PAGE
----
By Matt Rooney | The Save Jersey Blog
We got our hands on details of New Jersey’s Exxon settlement this week, Save Jerseyans, and despite plenty of mouth-breathing from the usual suspects, nothing I’m seeing has changed my opinion that this is a faux controversy driven by partisan hacks and bad reporting.
The hyperbole-prone Sierra Club says the settlement represents an “abuse of power” and Ray Lesniak (the thin-skinned legislator who blocked us on Twitter for calling him out) wants another decade (?) of litigation. I spoke my piece weeks ago when all of these clowns were prejudging the settlement. I won’t repeat myself now; take advantage of the 60-day public comment period and draw your own conclusions.
Let’s look at this whole thing from a fresh perspective:
Tittle, Lesniak & Co. are pining and garment-rending over a forfeited $8.9 billion dream judgment that even the Democrats’ own former DEP chieftain-turned-Exxon critic never thought was realistic.
What’s real? New Jersey’s nausea-inducing $90 billion unfunded pension liability lovingly cultivated over the course of Senator Lensiak’s Trenton tenure.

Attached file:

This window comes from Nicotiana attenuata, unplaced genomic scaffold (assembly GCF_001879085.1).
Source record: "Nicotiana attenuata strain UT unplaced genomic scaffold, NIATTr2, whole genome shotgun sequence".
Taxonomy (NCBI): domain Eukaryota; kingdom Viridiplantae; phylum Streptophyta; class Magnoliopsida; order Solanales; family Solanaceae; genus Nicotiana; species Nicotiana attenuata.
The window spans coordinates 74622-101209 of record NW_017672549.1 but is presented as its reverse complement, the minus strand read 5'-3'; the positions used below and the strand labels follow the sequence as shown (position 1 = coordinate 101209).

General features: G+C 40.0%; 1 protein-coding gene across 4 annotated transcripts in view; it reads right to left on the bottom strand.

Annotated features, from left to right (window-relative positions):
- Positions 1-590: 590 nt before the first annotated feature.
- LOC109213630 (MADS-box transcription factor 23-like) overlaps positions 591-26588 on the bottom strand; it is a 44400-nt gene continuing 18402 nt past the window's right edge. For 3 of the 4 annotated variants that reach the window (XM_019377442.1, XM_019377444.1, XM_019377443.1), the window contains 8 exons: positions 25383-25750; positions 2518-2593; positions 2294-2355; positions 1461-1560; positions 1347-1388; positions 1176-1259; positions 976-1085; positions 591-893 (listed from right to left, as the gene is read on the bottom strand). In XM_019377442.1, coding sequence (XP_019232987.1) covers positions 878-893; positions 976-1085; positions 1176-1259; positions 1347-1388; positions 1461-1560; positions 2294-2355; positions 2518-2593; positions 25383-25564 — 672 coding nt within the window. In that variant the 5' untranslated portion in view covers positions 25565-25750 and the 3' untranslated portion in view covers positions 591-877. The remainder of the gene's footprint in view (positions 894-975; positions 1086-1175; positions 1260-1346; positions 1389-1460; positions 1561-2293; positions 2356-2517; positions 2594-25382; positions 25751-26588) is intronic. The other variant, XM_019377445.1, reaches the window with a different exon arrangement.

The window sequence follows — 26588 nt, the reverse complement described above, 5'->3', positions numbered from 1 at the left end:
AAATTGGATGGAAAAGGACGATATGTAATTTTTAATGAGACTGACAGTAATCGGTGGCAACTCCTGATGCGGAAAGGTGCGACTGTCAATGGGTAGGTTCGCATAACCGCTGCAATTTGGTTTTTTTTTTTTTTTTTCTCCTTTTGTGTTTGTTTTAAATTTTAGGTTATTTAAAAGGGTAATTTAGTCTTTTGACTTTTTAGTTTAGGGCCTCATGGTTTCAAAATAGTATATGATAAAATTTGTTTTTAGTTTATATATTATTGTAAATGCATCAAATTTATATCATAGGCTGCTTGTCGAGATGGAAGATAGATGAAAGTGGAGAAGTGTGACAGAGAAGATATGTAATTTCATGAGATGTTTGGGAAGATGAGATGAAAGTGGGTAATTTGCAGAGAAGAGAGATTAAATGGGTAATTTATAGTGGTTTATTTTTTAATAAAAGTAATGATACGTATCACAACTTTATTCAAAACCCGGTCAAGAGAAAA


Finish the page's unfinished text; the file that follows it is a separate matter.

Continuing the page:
A plan is firmly in place to clean up whatever Exxon allegedly did. The new settlement (which exceeds all prior such Garden State settlements combined) merely supplements a preexisting 1990s consent agreement governing ongoing cleanup efforts for Bayonne and Bayway. We bought it with a 8-figure attorney fee expenditure. Democrats and their allies, on the other hand, refuse to confront the 10-times bigger (and growing) pension mess expense because any real reform would burn bridges with their self-interested union financiers. We don’t have a pension plan; the pension system is still in free-fall.
Offensive? Yes, and stupid in equal measure. Trenton’s decades-old failure to address the pension debacle, school funding formula, and other key drivers of New Jersey’s worst-in-the-nation tax climate literally killing our state SHOULD demand our legislators’ full attention. Without an as-of-yet achieved level of seriousness where these topics are concerned, Save Jerseyans, pretty soon no one will be left to scrub turtle shells and collect discarded bottles.
Perspective makes mincemeat out of this story’s prevailing narrative, and we all know the media’s #1 problem is too many journalists choosing a premise and then working backwards, selecting facts to fit the narrative. I’m not going to apologize for having my eyes open! Nor should you. The truth: if New Jersey had its fiscal house in order, we could probably pay for any environmental damage, real or alleged, out-of-pocket without spending the legal fees required to shake-down Exxon.